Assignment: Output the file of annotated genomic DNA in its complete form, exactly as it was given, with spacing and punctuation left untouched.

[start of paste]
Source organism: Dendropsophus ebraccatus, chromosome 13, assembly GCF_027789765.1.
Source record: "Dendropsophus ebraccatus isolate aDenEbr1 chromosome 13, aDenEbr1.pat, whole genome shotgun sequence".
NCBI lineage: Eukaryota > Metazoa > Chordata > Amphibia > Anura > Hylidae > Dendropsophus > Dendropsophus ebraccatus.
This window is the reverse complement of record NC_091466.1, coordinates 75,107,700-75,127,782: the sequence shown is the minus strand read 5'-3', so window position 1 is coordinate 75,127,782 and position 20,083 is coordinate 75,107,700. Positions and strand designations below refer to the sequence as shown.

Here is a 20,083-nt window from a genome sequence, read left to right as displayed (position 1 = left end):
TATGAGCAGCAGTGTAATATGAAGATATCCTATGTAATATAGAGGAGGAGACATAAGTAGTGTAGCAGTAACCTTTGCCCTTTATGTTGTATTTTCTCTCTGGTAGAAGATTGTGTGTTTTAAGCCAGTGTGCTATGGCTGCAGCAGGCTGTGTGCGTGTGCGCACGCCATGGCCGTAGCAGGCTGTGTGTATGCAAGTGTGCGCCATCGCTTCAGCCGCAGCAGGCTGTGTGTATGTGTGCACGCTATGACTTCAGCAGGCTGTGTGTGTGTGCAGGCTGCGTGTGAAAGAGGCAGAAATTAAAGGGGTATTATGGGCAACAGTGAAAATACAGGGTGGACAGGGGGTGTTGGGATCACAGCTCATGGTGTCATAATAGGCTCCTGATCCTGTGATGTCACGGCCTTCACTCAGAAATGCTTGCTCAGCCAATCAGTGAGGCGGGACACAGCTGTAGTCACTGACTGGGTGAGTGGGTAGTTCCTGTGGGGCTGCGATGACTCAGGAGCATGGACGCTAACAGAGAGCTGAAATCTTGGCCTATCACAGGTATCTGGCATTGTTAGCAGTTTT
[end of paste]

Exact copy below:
Source organism: Dendropsophus ebraccatus, chromosome 13, assembly GCF_027789765.1.
Source record: "Dendropsophus ebraccatus isolate aDenEbr1 chromosome 13, aDenEbr1.pat, whole genome shotgun sequence".
NCBI lineage: Eukaryota > Metazoa > Chordata > Amphibia > Anura > Hylidae > Dendropsophus > Dendropsophus ebraccatus.
This window is the reverse complement of record NC_091466.1, coordinates 75,107,700-75,127,782: the sequence shown is the minus strand read 5'-3', so window position 1 is coordinate 75,127,782 and position 20,083 is coordinate 75,107,700. Positions and strand designations below refer to the sequence as shown.

Here is a 20,083-nt window from a genome sequence, read left to right as displayed (position 1 = left end):
TATGAGCAGCAGTGTAATATGAAGATATCCTATGTAATATAGAGGAGGAGACATAAGTAGTGTAGCAGTAACCTTTGCCCTTTATGTTGTATTTTCTCTCTGGTAGAAGATTGTGTGTTTTAAGCCAGTGTGCTATGGCTGCAGCAGGCTGTGTGCGTGTGCGCACGCCATGGCCGTAGCAGGCTGTGTGTATGCAAGTGTGCGCCATCGCTTCAGCCGCAGCAGGCTGTGTGTATGTGTGCACGCTATGACTTCAGCAGGCTGTGTGTGTGTGCAGGCTGCGTGTGAAAGAGGCAGAAATTAAAGGGGTATTATGGGCAACAGTGAAAATACAGGGTGGACAGGGGGTGTTGGGATCACAGCTCATGGTGTCATAATAGGCTCCTGATCCTGTGATGTCACGGCCTTCACTCAGAAATGCTTGCTCAGCCAATCAGTGAGGCGGGACACAGCTGTAGTCACTGACTGGGTGAGTGGGTAGTTCCTGTGGGGCTGCGATGACTCAGGAGCATGGACGCTAACAGAGAGCTGAAATCTTGGCCTATCACAGGTATCTGGCATTGTTAGCAGTTTT